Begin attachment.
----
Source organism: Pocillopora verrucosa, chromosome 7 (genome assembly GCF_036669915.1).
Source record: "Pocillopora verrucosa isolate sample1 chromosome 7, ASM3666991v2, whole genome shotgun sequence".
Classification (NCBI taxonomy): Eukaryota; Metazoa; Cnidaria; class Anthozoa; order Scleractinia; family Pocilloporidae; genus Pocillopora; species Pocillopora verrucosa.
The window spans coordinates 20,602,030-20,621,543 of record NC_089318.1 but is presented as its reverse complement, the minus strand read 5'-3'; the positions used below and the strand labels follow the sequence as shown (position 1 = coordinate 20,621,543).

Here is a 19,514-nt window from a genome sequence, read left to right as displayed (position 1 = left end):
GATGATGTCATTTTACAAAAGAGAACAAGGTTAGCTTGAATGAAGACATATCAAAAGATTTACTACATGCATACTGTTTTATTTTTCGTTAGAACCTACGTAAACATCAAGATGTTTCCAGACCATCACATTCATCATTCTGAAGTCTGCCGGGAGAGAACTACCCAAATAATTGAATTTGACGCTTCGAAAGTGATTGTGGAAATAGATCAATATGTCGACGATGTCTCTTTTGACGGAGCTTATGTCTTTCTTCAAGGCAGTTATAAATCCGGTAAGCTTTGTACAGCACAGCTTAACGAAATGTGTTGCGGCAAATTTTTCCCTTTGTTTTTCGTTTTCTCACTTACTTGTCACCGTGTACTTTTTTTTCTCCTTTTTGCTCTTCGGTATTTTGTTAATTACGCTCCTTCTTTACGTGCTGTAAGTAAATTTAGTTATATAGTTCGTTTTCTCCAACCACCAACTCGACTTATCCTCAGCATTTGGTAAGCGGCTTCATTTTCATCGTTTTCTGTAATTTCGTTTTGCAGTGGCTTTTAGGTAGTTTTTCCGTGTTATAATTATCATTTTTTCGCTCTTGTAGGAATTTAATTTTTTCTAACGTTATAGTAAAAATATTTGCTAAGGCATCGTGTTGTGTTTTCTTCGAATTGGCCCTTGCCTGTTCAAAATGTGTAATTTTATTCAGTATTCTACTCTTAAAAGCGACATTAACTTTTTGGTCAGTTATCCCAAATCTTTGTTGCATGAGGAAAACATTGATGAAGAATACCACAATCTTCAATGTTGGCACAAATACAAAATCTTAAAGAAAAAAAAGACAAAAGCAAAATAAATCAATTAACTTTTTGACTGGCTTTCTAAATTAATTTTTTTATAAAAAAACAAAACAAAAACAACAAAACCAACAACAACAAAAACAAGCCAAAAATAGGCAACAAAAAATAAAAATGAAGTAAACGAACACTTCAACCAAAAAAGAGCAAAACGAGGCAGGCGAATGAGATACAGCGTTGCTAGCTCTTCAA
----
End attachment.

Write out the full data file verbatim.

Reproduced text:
Source organism: Pocillopora verrucosa, chromosome 7 (genome assembly GCF_036669915.1).
Source record: "Pocillopora verrucosa isolate sample1 chromosome 7, ASM3666991v2, whole genome shotgun sequence".
Classification (NCBI taxonomy): Eukaryota; Metazoa; Cnidaria; class Anthozoa; order Scleractinia; family Pocilloporidae; genus Pocillopora; species Pocillopora verrucosa.
The window spans coordinates 20,602,030-20,621,543 of record NC_089318.1 but is presented as its reverse complement, the minus strand read 5'-3'; the positions used below and the strand labels follow the sequence as shown (position 1 = coordinate 20,621,543).

Here is a 19,514-nt window from a genome sequence, read left to right as displayed (position 1 = left end):
GATGATGTCATTTTACAAAAGAGAACAAGGTTAGCTTGAATGAAGACATATCAAAAGATTTACTACATGCATACTGTTTTATTTTTCGTTAGAACCTACGTAAACATCAAGATGTTTCCAGACCATCACATTCATCATTCTGAAGTCTGCCGGGAGAGAACTACCCAAATAATTGAATTTGACGCTTCGAAAGTGATTGTGGAAATAGATCAATATGTCGACGATGTCTCTTTTGACGGAGCTTATGTCTTTCTTCAAGGCAGTTATAAATCCGGTAAGCTTTGTACAGCACAGCTTAACGAAATGTGTTGCGGCAAATTTTTCCCTTTGTTTTTCGTTTTCTCACTTACTTGTCACCGTGTACTTTTTTTTCTCCTTTTTGCTCTTCGGTATTTTGTTAATTACGCTCCTTCTTTACGTGCTGTAAGTAAATTTAGTTATATAGTTCGTTTTCTCCAACCACCAACTCGACTTATCCTCAGCATTTGGTAAGCGGCTTCATTTTCATCGTTTTCTGTAATTTCGTTTTGCAGTGGCTTTTAGGTAGTTTTTCCGTGTTATAATTATCATTTTTTCGCTCTTGTAGGAATTTAATTTTTTCTAACGTTATAGTAAAAATATTTGCTAAGGCATCGTGTTGTGTTTTCTTCGAATTGGCCCTTGCCTGTTCAAAATGTGTAATTTTATTCAGTATTCTACTCTTAAAAGCGACATTAACTTTTTGGTCAGTTATCCCAAATCTTTGTTGCATGAGGAAAACATTGATGAAGAATACCACAATCTTCAATGTTGGCACAAATACAAAATCTTAAAGAAAAAAAAGACAAAAGCAAAATAAATCAATTAACTTTTTGACTGGCTTTCTAAATTAATTTTTTTATAAAAAAACAAAACAAAAACAACAAAACCAACAACAACAAAAACAAGCCAAAAATAGGCAACAAAAAATAAAAATGAAGTAAACGAACACTTCAACCAAAAAAGAGCAAAACGAGGCAGGCGAATGAGATACAGCGTTGCTAGCTCTTCAA